Painful stomach cramps and diarrhea accompany many digestive system conditions. Pain commonly referred to as stomach cramps generally do not arise from the stomach but rather from the intestines. This fact explains why crampy abdominal pain and diarrhea so frequently occur together. Some causes of these symptoms pose no serious health threat and go away relatively quickly while more serious culprits tend to persist.
Foodborne illnesses occur due to consuming food, water or other beverages contaminated with disease-causing viruses, bacteria or parasites. Common symptoms include stomach cramps and diarrhea as wells as possible nausea and vomiting. According to the Centers for Disease Control and Prevention, foodborne illnesses affect 48 million Americans each year. CDC further reports that the most common infectious agents responsible for foodborne illnesses in the US are norovirus, Salmonella, Clostridium perfringens, Campylobacter and Staphylococcus aureus.
Lactose and Other Food Intolerance
Food intolerance refers to difficulty digesting certain types of foods due to specific nutrients or ingredients, commonly leading to stomach cramps and diarrhea as well as bloating and increased gas. Lactose intolerance is the most common of these conditions. It occurs due to a deficiency of the digestive enzyme lactase, which breaks down the milk sugar lactose. Large amounts of dietary fructose can also overwhelm the small intestine's capacity to digest this sugar, which is found in fruits, fruit juices, full-sugar beverages and many other foods that contain fructose as a sweetener. Sorbitol is another common cause of food intolerance. Sorbitol is used as a sweetener in many sugar-free foods and candies, and occurs naturally in several types of fruit, including plums, prunes and other stone fruits.
Irritable Bowel Syndrome
Irritable bowel syndrome (IBS) is a common but incompletely understood disorder that causes digestive symptoms, which sometimes include stomach cramps and diarrhea. Some people with IBS alternate between diarrhea and constipation. The abdominal pain is characteristically related to moving the bowels. Foods high in FODMAPs -- fermentable oligosaccharides, disaccharides, monosaccharides, and polyols -- aggravate IBS symptoms in some people with the condition.
Inflammatory Bowel Disease
Abdominal pain, cramps and diarrhea are hallmark symptoms of inflammatory bowel disease, namely Crohn disease and ulcerative colitis. As the name implies, these diseases are characterized by inflammation of the gastrointestinal tract. Inflammation is limited to the colon with ulcerative colitis but can occur anywhere in the digestive tract with Crohn disease. Although they are chronic conditions, symptoms often wax and wane with inflammatory bowel disease.
Malabsorption of major dietary nutrients -- proteins, fats and/or carbohydrates -- causes diarrhea, abdominal cramps, bloating and increased gas. Weight loss and fatigue also commonly accompany these digestive symptoms. Malabsorption occurs with several medical conditions, including:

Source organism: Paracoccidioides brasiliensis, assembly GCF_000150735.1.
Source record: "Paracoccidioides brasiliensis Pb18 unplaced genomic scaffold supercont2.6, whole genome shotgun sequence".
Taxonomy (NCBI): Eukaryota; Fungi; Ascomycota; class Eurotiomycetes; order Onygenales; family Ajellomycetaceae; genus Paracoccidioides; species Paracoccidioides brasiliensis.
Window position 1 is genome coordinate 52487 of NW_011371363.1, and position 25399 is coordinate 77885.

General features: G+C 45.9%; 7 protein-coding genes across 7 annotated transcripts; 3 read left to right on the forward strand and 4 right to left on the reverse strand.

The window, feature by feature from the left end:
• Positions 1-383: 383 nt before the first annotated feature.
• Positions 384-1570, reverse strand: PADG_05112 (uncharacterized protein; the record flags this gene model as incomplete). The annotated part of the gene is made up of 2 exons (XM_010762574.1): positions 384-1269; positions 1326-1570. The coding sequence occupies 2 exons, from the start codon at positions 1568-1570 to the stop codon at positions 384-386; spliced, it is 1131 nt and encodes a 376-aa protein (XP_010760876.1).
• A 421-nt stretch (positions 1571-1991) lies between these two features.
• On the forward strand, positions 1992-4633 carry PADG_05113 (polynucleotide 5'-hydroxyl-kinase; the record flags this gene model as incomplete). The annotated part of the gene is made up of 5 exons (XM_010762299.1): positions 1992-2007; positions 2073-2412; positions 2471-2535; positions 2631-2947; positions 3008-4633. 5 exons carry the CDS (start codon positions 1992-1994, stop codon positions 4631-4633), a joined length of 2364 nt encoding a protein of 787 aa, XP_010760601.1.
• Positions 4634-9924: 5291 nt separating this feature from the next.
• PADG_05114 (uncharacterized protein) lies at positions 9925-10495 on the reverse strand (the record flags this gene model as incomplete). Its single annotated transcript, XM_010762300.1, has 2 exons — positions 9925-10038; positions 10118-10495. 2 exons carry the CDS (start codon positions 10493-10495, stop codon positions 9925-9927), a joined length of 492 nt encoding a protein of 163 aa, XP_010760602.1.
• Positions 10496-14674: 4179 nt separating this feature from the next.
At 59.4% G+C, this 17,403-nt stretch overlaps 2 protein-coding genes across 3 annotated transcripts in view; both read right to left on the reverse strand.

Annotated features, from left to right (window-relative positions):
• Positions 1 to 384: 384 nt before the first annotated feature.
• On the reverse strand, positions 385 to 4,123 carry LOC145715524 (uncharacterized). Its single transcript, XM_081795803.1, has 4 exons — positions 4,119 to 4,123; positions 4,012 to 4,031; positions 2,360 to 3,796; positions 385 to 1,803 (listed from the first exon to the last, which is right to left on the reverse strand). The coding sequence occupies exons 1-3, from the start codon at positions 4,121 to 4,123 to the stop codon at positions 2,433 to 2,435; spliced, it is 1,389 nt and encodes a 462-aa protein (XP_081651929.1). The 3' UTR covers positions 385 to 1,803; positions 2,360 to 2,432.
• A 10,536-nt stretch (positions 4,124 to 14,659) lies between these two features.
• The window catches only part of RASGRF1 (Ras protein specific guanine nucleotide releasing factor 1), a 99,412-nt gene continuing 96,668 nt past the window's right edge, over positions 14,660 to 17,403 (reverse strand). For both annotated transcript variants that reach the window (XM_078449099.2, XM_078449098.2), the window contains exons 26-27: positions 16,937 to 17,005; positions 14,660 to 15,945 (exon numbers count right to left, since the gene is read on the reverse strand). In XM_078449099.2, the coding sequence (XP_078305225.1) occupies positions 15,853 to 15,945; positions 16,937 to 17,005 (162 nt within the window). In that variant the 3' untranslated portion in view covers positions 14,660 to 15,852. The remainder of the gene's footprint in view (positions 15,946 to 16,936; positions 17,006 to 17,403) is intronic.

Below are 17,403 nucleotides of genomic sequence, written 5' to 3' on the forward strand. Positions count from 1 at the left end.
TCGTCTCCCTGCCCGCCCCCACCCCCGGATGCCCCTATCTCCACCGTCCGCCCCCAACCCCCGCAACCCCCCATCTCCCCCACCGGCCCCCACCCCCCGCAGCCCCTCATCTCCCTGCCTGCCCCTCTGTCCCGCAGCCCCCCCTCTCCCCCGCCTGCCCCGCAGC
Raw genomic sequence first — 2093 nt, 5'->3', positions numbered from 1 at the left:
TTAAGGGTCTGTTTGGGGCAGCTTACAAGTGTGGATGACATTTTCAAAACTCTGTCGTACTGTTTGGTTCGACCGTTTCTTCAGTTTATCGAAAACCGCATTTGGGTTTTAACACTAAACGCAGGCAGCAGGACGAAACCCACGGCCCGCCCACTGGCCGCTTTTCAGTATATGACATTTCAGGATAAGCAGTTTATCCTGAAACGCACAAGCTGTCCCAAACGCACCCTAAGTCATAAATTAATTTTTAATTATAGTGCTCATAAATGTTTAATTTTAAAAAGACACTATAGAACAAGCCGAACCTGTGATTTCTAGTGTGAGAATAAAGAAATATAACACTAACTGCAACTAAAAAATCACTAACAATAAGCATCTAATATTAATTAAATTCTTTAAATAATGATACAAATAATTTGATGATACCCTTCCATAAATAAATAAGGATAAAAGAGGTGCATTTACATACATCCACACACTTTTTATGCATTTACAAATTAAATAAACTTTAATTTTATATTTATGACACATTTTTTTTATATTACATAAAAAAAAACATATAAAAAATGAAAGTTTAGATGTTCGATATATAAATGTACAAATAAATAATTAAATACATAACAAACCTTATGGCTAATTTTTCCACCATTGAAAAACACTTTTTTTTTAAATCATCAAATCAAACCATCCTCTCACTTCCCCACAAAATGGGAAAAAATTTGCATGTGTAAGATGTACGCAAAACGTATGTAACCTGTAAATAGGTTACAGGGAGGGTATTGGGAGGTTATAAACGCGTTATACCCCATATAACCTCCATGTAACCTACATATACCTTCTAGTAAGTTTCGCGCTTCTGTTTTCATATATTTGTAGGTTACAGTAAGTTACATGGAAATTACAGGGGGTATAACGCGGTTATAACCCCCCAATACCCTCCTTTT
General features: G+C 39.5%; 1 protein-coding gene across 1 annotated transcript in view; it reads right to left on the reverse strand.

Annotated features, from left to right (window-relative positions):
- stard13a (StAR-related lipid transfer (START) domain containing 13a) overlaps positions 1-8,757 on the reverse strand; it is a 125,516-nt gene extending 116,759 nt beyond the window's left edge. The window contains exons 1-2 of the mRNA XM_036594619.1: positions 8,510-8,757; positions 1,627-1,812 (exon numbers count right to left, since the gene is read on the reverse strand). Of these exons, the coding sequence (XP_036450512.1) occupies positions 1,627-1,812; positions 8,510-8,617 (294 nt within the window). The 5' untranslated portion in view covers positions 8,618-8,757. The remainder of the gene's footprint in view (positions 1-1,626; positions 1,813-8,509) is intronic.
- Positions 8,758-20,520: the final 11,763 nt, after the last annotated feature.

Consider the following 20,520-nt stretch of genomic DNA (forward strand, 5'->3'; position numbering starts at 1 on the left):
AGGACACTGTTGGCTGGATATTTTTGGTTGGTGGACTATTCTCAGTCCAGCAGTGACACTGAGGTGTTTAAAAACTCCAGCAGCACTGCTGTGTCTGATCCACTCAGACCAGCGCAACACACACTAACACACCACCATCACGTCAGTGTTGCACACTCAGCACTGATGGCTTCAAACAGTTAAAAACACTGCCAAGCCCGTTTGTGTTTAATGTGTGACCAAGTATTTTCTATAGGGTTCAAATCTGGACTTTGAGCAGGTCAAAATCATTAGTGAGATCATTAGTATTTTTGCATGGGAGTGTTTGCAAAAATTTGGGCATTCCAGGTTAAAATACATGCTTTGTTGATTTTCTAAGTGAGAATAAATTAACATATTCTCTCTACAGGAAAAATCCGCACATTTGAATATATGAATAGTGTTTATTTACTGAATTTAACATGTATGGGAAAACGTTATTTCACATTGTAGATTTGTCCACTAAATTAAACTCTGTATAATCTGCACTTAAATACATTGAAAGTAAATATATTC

- Chronic pancreatitis, ongoing inflammation of the pancreas
- Pancreatic cancer
- Cirrhosis of the liver
- Cystic fibrosis
- Alcohol abuse
- Small bowel bacterial overgrowth
- Whipple disease, a rare infection
Other Considerations, Warnings and Precautions
The conditions discussed represent the most likely causes of painful stomach cramps and diarrhea but additional disorders can also lead to these symptoms. For example, endometriosis involving the bowel can potentially cause abdominal cramps and diarrhea. Bowel and pelvic tumors are other considerations as is diverticulitis, a condition characterized by inflammation of outpouchings of the bowel called diverticula.
Contact your doctor if you experience stomach cramps and diarrhea that persist for more than a few days. Seek immediate medical care in your abdominal pain is severe or worsening, or accompanied by any warning signs or symptoms including:
- Bloody diarrhea
- Fever or chills
- Vomiting for longer than 24 hours
- Decreased urination
- Dizziness, lightheadedness or fainting
- Centers for Disease Control and Prevention: Foodborne Illnesses and Germs
- World Journal of Gastroenterology: Carbohydrate Malabsorption in Patients With Non-Specific Abdominal Complaints
- Merck Manual Professional Version: Carbohydrate Intolerance
- Merck Manual Professional Version: Irritable Bowel Syndrome
- Therapeutic Advances in Gastroenterology: Fermentable Oligosaccharides, Disaccharides, Monosaccharides and Polyols (Fodmaps) and Nonallergic Food Intolerance: Fodmaps or Food Chemicals?
- Mediators of Inflammation: Inflammatory Bowel Disease: An Overview of Immune Mechanisms and Biological Treatments
- Merck Manual Professional Version: Overview of Malabsorption